Throwback Thursday: Edgewater and Saloons

Current mural

Mural showing the history of Manhattan Beach that formerly resided on the building that is now Joyride Brewing

Tonight (3/5/2015) at the Edgewater City Council meeting, members will be discussing possible changes to the marijuana regulations in the city. Edgewater’s history and specifically its incorporation, involves the regulation of certain substances.

In 1891, the Manhattan Beach Amusement Park opened on the northern side of Sloan’s Lake. At that time, it was the first amusement park west of the Mississippi River. The park included a theater, bowling alley, a roller coaster and even Roger the Elephant who gave rides to kids (we’ll focus on the tragedy involving Roger at a later date).

Stories are told of men who would drop their families off at Manhattan Beach and cross Sheridan to drink at the Edgewater saloons. Saloons would stack their empty beer kegs outside to show how well they were doing. Some say there was even a fence along Sheridan to keep the activities across the street away from the view of families at Manhattan Beach.

Edgewater’s Golden Anniversary History Book published in 1951 records how Edgewater was incorporated in part due to these successful saloons:

October 14, 1892 in the saloon of Mr. Steinke, near Sheridan Boulevard and Emerald Street (West 25th Avenue), a meeting was called and nearly a hundred persons were present representing saloon keepers and citizens. It was the purpose of the meeting to persuade the people to incorporate into a town. The saloon owners offered to pay all expenses in order that they be out from under the jurisdiction of Denver and the Ashland police. They not only wanted to incorporate what is now Edgewater but also extend into Denver, north of Manhattan Beach. The people were so alarmed at this proposal that they refused to have anything to do with it, fearing that the unsavory element connected with the saloons, liquor and gambling interests would make Edgewater a gangsters paradise. 

It was at this time that the temperance group started to bring its influence to bear in this part of the county and by 1899 when a new Company wanted to put a saloon near what is now West 25th Avenue and Sheridan Boulevard, they circulated a petition and presented it to the County Commissioners in Golden, who had the authority to issue a liquor license outside of incorporated towns. When this petition was presented to the County Commissioners, they refused to issue the license and many citizens came forward to congratulate them on their actions. 

Conditions became so bad in Edgewater by 1900 that it became evident that something must be done. It was reported that there were six saloons in the area close to West 25th Avenue and Sheridan Boulevard, also wide-open gambling and houses of prostitution. One reason conditions were so bad was because when Denver and Arapahoe County, which was just south of Colfax Avenue, made an effort to control conditions, this unsavory element came to Edgewater, where there were no closing hours and no Sunday controls. Early citizens report that on Saturdays and Sundays it was almost impossible to cross Sheridan Boulevard because of the drunks and bums.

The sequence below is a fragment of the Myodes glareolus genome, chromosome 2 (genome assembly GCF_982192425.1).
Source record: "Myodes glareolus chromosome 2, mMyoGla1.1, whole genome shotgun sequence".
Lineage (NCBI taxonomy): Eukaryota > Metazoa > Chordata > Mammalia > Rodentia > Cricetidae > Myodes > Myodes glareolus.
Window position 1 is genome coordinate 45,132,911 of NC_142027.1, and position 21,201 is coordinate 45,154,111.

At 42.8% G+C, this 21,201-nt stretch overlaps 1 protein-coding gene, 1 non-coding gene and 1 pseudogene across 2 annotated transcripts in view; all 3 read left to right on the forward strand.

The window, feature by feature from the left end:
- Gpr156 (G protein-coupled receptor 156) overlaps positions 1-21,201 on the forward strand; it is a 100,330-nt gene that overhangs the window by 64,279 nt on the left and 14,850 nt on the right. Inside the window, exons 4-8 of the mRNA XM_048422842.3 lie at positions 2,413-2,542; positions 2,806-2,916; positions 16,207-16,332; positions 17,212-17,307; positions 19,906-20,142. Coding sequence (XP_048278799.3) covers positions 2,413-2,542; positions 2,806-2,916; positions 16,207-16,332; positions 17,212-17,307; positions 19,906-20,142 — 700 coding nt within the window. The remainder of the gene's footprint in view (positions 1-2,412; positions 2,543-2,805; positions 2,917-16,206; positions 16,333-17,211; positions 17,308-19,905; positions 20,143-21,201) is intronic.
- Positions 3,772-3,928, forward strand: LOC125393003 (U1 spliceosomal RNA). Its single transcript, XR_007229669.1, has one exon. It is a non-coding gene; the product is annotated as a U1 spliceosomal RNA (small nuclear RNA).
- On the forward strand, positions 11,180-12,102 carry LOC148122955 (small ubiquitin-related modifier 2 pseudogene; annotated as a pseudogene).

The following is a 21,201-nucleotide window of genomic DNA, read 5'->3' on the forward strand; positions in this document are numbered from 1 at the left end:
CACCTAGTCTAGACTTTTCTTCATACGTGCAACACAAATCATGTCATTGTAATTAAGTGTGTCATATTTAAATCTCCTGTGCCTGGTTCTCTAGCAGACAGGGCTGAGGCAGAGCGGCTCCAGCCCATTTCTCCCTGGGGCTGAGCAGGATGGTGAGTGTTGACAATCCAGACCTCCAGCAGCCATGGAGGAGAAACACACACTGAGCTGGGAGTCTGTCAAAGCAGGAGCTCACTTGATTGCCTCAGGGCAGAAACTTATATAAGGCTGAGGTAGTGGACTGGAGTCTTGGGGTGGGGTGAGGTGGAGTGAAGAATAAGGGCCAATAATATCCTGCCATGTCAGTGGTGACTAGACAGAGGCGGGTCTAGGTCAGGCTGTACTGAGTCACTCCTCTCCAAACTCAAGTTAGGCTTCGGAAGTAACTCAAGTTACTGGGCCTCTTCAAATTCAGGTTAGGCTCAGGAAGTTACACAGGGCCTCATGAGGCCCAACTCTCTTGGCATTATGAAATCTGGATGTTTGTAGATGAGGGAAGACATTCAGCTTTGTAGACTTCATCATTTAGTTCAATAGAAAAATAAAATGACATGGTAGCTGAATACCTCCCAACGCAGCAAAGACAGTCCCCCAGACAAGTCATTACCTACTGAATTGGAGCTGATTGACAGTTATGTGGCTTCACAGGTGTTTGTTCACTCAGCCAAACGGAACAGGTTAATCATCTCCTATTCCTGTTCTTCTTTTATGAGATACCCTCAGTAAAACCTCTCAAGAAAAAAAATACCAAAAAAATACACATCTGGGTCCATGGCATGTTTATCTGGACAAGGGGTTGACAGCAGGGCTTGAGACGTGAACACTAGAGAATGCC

In 1899, in spite of this there circulated a petition of incorporation and a committee of judges selected to be sure that the names on the petition for incorporation were legal voters. On August 18, 1901 when the vote for incorporation was actually placed before the people there was a very hot election. By a close vote of 45 to 41 the town was incorporated and struck out into a new world of endeavor and the Board of Trustees were able to overcome the influence of the saloon element and lay the foundations for the present town of Edgewater. 

Here are some of Edgewater’s first ordinances from 1901 that show this desire to regulate saloons and houses of prostitution:

Ordinance No. 5 – An ordinance regulating the selling or giving away of intoxicating, malt, vinous, mixed and fermented liquors within the limits of the Town of Edgewater, or within one mile beyond the outer boundaries thereof.

Ordinance No. 8 – An ordinance to suppress bawdy and disorderly houses of ill-fame or assignation.

Ordinance No. 9 – An ordinance to restrain and punish prostitutes.

In keeping with the origins of Edgewater, our city currently has three liquor stores, one brewery and five bars/pubs. We also have five marijuana dispensaries with a sixth one opening soon. But as our history shows us, it is important for citizens to speak up and engage in the process of regulating these industries.

Sources:

  • Edgewater’s Golden Anniversary History Book (1951)
  • Edgewater: Four Score by Judith Allison (1979)
  • Edgewater Colorado: A Centennial Celebration by Celora Jean Jones and Connie Jo Fox (2001)

1 Comment on "Throwback Thursday: Edgewater and Saloons"

  1. Joan Seivert | Mar 6, 2015 at 12:53 pm | Reply

    Now I know what you were doing with all those history books! Great story and a great point. I hope this gets published a few places. You really are an inspiration. Our community is blessed to have you…I suggest a circle of conversation for these topics beyond a city council meeting. Timing is everything and in this day and age we need to create more community building opportunities for neighbors to meet and talk and share and care about their community and its future.

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